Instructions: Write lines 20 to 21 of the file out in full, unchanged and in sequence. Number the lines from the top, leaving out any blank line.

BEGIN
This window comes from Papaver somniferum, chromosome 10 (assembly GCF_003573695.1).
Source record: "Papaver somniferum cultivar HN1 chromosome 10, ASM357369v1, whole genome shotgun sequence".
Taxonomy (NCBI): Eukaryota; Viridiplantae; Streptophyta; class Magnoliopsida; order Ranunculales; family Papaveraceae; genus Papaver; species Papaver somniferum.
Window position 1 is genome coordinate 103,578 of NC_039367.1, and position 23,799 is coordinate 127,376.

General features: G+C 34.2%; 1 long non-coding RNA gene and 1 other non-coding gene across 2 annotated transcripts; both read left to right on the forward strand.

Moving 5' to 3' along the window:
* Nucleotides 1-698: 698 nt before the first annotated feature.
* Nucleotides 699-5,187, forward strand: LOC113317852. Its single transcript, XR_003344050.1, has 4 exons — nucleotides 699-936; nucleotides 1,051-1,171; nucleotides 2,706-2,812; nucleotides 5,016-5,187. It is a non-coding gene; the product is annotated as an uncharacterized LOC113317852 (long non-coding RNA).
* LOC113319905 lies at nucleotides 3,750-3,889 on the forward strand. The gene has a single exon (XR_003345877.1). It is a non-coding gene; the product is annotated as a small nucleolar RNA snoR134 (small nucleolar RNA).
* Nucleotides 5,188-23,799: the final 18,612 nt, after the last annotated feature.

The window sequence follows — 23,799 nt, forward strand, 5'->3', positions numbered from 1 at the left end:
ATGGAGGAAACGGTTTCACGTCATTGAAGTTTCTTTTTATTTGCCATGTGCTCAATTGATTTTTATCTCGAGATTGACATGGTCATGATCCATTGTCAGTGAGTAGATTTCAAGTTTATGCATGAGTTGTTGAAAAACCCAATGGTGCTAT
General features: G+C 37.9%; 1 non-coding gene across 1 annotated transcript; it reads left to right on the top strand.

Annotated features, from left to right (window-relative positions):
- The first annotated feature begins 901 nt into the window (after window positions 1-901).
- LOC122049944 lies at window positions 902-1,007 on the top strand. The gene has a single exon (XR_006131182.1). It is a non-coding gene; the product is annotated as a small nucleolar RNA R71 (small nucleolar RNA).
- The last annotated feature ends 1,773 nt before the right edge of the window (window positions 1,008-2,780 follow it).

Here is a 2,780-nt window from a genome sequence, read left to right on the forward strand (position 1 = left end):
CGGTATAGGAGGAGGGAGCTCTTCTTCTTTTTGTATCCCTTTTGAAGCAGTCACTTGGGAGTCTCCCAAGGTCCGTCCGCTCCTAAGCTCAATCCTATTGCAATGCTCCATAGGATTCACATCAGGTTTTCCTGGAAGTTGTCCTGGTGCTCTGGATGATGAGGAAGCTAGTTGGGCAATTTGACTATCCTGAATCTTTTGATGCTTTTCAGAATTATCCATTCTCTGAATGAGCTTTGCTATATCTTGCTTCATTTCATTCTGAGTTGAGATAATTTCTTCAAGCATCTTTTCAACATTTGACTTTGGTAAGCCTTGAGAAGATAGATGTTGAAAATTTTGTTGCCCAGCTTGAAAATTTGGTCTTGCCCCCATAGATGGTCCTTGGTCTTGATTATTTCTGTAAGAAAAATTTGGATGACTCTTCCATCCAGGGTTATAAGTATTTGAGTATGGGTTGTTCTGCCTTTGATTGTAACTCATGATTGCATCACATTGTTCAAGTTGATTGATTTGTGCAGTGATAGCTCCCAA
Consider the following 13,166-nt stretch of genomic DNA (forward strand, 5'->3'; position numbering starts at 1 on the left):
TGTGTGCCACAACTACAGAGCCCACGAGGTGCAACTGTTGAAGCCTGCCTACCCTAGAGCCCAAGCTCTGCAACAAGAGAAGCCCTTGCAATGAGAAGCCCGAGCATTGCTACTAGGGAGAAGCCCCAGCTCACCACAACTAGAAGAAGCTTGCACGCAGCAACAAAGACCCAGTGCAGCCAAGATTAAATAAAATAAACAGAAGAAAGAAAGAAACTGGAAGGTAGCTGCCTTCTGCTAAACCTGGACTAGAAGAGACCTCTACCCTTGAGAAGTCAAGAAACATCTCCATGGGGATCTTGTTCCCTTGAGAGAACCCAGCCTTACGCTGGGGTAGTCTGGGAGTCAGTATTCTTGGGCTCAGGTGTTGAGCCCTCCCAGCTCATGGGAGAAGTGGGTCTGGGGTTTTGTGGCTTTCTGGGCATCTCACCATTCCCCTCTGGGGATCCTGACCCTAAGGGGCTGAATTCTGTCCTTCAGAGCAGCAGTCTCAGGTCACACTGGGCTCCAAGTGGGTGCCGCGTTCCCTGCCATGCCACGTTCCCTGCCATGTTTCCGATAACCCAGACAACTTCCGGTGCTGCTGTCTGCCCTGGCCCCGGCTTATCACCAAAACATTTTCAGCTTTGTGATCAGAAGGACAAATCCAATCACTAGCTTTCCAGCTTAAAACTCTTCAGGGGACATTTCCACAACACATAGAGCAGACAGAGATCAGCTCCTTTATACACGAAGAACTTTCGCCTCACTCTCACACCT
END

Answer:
Consider the following 13,166-nt stretch of genomic DNA (forward strand, 5'->3'; position numbering starts at 1 on the left):
TGTGTGCCACAACTACAGAGCCCACGAGGTGCAACTGTTGAAGCCTGCCTACCCTAGAGCCCAAGCTCTGCAACAAGAGAAGCCCTTGCAATGAGAAGCCCGAGCATTGCTACTAGGGAGAAGCCCCAGCTCACCACAACTAGAAGAAGCTTGCACGCAGCAACAAAGACCCAGTGCAGCCAAGATTAAATAAAATAAACAGAAGAAAGAAAGAAACTGGAAGGTAGCTGCCTTCTGCTAAACCTGGACTAGAAGAGACCTCTACCCTTGAGAAGTCAAGAAACATCTCCATGGGGATCTTGTTCCCTTGAGAGAACCCAGCCTTACGCTGGGGTAGTCTGGGAGTCAGTATTCTTGGGCTCAGGTGTTGAGCCCTCCCAGCTCATGGGAGAAGTGGGTCTGGGGTTTTGTGGCTTTCTGGGCATCTCACCATTCCCCTCTGGGGATCCTGACCCTAAGGGGCTGAATTCTGTCCTTCAGAGCAGCAGTCTCAGGTCACACTGGGCTCCAAGTGGGTGCCGCGTTCCCTGCCATGCCACGTTCCCTGCCATGTTTCCGATAACCCAGACAACTTCCGGTGCTGCTGTCTGCCCTGGCCCCGGCTTATCACCAAAACATTTTCAGCTTTGTGATCAGAAGGACAAATCCAATCACTAGCTTTCCAGCTTAAAACTCTTCAGGGGACATTTCCACAACACATAGAGCAGACAGAGATCAGCTCCTTTATACACGAAGAACTTTCGCCTCACTCTCACACCT